There's not another around the globe
Can travel so swift a pace.
His twinkling eyes, and his merry
His chuckle of bubbling glee
Nobody else Is so dear by htlf
To Dad and Mother and Me.
He doesn't forget the baby sweet
As Bhe rocks In her cradle white;
He has time to wait for the lagging
Of his old. by candle-light
He hns gifts and gifts for the young
and gay.
Who encircle the Christmas Tree;
And he has the love to his latest day
Of Dad and Mother and Me.
The frost is chill in the nipping blast,
Smooth Is the Icy mere;
The short fleet days go hurrying past
To the last of the waning year.
And never was nose of the summer's
So royally fair to see
A the rose that blooms In the winter's
For Did and Mother and Me.
Collier's Weekly.
tSht Christmas Tm.
The Christmas tree which enters
very largely into our festival comes to
us from Germany, where, on the eve
of the anniversary, a tree la set up In
nearly every household, bright with
candles and paper decorations of vari
ous colors. Underneath the tree are
put the presents that each member of
the family is to give to the other, and
when the tree is still burning, amid
the laughter and shouting of the chil
dren, the present are distributed.
In Germany, too, St Nicholas come
around three weeks before Christmas.
It is St. Nicholas' day, and the chil
dren on this day make known their
wants for the Christmas season. Then
he is supposed to drive away to an un
known land and get his load of goods,
bringing them back for the ChrWtmau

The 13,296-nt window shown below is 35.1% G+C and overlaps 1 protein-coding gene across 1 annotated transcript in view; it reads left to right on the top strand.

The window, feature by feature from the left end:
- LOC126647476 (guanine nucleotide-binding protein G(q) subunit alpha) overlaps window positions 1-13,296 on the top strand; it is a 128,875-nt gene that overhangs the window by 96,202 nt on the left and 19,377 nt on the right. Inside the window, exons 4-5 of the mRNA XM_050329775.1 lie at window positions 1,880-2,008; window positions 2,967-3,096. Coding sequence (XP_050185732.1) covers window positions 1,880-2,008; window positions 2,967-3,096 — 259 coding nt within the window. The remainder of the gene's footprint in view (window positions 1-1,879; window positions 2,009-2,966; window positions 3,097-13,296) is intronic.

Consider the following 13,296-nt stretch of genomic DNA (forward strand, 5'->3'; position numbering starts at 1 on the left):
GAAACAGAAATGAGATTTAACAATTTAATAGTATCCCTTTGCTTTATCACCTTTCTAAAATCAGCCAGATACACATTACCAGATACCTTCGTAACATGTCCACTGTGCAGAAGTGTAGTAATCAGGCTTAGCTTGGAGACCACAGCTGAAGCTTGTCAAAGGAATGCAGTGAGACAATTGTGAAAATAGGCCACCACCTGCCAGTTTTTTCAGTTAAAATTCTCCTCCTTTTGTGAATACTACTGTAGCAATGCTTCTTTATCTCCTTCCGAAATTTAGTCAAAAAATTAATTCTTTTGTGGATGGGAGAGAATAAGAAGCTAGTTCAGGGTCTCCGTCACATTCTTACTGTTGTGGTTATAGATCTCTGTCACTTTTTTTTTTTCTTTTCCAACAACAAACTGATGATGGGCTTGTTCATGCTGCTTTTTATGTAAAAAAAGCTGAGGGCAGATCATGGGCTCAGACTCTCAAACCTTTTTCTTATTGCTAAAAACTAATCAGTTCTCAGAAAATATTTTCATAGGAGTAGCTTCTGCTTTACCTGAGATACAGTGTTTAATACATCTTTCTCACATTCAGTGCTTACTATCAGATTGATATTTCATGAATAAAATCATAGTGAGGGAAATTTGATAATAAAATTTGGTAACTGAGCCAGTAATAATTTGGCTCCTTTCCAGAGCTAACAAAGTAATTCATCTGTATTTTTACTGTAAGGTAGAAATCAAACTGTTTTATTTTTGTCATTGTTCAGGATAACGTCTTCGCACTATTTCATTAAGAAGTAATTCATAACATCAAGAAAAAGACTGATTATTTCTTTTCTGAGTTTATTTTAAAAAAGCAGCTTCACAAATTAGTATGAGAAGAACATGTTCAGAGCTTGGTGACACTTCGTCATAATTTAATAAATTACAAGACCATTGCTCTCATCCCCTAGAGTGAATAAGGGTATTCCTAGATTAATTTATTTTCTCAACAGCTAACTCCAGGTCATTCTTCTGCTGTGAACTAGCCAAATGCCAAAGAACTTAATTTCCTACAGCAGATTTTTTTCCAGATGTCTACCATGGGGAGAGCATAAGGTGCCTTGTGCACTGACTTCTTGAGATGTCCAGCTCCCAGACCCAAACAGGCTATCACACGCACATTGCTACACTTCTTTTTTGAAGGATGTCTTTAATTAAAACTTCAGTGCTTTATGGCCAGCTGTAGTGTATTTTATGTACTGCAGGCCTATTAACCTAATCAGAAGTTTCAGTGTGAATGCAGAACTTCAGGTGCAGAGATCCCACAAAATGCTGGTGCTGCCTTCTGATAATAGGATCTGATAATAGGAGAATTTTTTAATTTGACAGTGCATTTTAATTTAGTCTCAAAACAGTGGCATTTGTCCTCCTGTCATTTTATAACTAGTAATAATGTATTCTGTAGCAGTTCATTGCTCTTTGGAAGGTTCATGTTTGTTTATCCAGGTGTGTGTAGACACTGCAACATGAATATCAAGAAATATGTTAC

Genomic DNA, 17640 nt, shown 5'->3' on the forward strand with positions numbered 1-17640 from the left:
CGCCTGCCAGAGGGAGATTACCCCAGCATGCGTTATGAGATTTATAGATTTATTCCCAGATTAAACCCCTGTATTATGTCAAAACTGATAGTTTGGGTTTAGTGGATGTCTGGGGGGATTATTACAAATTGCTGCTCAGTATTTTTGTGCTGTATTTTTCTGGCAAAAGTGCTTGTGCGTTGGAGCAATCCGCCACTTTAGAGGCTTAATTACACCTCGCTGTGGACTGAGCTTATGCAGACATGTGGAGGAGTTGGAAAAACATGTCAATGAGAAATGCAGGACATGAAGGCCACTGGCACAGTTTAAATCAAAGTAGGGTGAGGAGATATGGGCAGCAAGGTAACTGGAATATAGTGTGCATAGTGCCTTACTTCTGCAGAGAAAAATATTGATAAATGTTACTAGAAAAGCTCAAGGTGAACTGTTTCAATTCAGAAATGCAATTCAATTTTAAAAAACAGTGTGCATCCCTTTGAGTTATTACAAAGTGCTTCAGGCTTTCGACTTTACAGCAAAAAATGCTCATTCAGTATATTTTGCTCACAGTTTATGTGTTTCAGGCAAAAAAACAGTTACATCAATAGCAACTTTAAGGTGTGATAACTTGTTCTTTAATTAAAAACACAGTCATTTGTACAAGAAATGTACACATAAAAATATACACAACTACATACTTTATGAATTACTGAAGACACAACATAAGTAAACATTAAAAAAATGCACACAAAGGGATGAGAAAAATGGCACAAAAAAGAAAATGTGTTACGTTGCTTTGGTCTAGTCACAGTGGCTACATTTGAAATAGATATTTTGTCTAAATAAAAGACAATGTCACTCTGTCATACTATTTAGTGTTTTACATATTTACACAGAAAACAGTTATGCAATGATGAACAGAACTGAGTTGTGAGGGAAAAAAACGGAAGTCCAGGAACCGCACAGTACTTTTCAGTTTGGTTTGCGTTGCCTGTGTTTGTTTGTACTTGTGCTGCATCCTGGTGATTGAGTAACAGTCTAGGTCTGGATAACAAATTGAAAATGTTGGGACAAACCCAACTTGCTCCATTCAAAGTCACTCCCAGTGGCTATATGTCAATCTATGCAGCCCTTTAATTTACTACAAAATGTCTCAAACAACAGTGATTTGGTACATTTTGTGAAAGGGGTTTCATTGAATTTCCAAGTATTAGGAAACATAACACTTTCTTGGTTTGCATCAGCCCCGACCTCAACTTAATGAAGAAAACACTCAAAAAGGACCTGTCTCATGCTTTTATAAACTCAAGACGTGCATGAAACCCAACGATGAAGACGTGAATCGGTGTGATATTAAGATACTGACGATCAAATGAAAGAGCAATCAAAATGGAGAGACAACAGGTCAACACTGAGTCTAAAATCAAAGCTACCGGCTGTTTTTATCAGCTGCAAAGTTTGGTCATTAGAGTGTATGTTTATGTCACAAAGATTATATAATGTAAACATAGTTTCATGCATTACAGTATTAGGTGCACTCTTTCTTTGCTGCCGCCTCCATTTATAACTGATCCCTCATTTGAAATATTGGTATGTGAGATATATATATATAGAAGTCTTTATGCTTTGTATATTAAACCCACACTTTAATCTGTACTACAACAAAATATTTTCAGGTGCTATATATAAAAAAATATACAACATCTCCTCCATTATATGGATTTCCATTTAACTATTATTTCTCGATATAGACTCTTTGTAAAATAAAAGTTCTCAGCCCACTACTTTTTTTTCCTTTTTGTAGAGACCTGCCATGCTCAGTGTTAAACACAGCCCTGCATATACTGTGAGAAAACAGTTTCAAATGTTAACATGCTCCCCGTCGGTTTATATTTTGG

JK Child's Query.
In all the Santa Claus pictures,
I've seen in my little day,
He's traveling aero the snow-drift
With a reindeer before a sleigh.
And this is the thing about it,
I'd really like to know
Doe he travel in a wagon
When there isn't any enow?
Newspaper Clipping.
There ain't no Hies us Santa CUua.
He' neither old-fashioned nor slow,
I know bow be coma to our bonnes,
When there isn't nay mow.
He come not In any old wagon.
He' smart and as sharp as an teteln.
He straps his pack tight on hhj back
And wheel into town on hi bicycle.
Carrie S Mutton.
Only the life that has
height to tap th clouds can nam
fruitful valleys
There were two of us and we had
between us a surplus of three or four
dollars. We cast about for something
to do with our money. Suddenly an
idea occurred to the Three-Spot It
isn't very often that this happens, but
the surplus probably did it on this
"I have it," he said. He didn't mean
the money, for the Two-Spot was care
ful to keep that In his pocket. "I have
It," he repeated. "Let's go along the
Btreet until we find some poor, ragged
children looking eagerly In the Ehop
windows. Then we'll find out what
they want most and go In and buy
"Good," replied the Two-Spot, "but
what shall we do with the rest of the
"We'll go till we're tired, and I
guess they'll be no 'rest' for tho
And so we started out. And let It be
recorded here that we had visions of
swarms of ragged children gazing Into
every window along the business
street. But In this we were doomed
to disappointment. Early In the aft
ernoon there was not one poor look
ing child who was not trudging along
beside its mother. The latter gener
ally had an armful of parcels and
was evidently intent on porchasing
more. Up and down the entire length
of Woodward avenue we went with